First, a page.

The only attributes that we're reasonably good at detecting, according to research done at the University of Michigan in the 1960s and later tested at the University of Stirling in 2007, are extroversion and conscientiousness. For other traits there's insufficient evidence that our hunches are correct, with anomalies explained by our evolved aversion to 'ugliness', established links between broader faces and powerful physiques, or cultural associations with certain demographics which are reinforced with nagging regularity by newspapers, books, television and film.

Data-driven studies, based upon huge quantities of facial data, would seem to offer the final word on this. Since 2005, computational models have used various techniques to test for links between social attributes and facial features, resulting in suggestions that our faces can betray, for example, political leanings, sexual orientation and criminality. One BBC Future article from 2015 even describes the 'discipline' of physiognomy as 'gaining credibility'. But Todorov details many problems with these studies, pointing out the challenging nature of doing such experiments with sufficient rigour – not least because different images of the same people can prompt wildly differing results.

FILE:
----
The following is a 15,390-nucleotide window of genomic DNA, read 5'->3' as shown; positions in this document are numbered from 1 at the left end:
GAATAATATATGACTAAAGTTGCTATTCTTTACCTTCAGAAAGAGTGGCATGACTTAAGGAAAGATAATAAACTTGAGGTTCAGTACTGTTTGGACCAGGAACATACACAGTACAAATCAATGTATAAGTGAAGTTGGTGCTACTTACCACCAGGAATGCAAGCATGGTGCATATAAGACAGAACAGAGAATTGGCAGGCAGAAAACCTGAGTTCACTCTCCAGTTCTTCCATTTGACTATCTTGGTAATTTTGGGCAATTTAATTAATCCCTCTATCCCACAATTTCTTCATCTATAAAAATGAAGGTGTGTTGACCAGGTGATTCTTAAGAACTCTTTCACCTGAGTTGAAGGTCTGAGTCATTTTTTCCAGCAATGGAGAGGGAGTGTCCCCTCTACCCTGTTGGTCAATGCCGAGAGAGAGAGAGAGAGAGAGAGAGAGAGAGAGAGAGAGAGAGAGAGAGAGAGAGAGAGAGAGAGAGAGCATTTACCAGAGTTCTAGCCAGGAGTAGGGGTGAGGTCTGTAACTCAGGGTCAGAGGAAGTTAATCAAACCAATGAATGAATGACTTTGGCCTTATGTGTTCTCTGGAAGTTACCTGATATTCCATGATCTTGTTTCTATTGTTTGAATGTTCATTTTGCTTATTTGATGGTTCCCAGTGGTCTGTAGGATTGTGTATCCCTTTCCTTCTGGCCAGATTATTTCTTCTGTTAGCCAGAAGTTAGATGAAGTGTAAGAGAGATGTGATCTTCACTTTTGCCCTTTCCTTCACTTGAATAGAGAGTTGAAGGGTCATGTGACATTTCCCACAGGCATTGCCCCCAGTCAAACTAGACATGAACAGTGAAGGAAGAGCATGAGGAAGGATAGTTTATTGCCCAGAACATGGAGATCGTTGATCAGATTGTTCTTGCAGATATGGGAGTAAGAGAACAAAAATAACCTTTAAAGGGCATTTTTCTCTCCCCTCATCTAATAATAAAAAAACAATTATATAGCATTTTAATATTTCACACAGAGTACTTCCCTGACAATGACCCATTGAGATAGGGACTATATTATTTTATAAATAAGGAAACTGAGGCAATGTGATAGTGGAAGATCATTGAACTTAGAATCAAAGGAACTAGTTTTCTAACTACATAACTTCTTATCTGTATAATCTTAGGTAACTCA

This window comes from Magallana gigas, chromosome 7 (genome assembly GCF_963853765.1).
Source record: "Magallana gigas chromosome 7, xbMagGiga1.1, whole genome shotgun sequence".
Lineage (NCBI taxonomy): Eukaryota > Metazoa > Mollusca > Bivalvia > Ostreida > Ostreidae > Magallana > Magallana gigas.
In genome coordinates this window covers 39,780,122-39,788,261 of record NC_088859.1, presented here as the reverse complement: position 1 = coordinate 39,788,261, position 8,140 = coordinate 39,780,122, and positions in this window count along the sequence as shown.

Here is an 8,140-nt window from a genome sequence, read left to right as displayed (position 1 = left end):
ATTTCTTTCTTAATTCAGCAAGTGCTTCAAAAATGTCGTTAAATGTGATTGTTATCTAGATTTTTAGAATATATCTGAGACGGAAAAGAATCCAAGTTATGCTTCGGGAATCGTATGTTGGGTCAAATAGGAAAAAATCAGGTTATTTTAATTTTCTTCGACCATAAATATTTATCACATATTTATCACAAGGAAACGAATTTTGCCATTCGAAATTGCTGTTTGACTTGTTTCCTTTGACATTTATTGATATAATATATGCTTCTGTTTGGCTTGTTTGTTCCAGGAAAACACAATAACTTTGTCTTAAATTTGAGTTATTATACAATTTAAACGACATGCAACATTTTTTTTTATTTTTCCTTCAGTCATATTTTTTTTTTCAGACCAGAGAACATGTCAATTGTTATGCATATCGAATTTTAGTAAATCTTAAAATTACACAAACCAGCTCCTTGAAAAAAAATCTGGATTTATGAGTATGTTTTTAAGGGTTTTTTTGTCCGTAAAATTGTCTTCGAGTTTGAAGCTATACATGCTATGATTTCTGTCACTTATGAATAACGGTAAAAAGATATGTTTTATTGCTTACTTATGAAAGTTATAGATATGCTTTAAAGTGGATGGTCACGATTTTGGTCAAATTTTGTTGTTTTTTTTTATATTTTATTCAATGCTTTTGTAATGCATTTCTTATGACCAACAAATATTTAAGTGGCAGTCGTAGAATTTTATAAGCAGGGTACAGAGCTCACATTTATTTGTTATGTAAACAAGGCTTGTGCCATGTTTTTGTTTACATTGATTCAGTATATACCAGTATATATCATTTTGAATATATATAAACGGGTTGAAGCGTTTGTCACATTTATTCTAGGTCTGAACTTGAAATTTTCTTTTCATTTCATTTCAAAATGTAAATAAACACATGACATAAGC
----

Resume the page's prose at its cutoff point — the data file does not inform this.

The aforementioned study at Shanghai's Jiao Tong University, with its enthusiastic, data-driven analyses of such questions as "What features of a human face betray its owner's propensity for crimes?" prompted a wave of press coverage.

Different images of the same people can prompt wildly differing results

The vision outlined in these articles is of an unethical dystopia where neural networks can assess our faces and establish a likely score for criminality – but Todorov is scathing about this paper, too. "The main problem is the sampling of the images," he says. "There is not enough information about the [nature of] the images of the people who were convicted. Second, clearly, there are huge differences between the two samples [of convicts and non-convicts] [in terms of] education and socio-economic status."

In other words, your appearance is affected by the kind of life you've led, so the classifiers within the computer program are simply distinguishing between different demographics rather than detecting a propensity for criminal behaviour.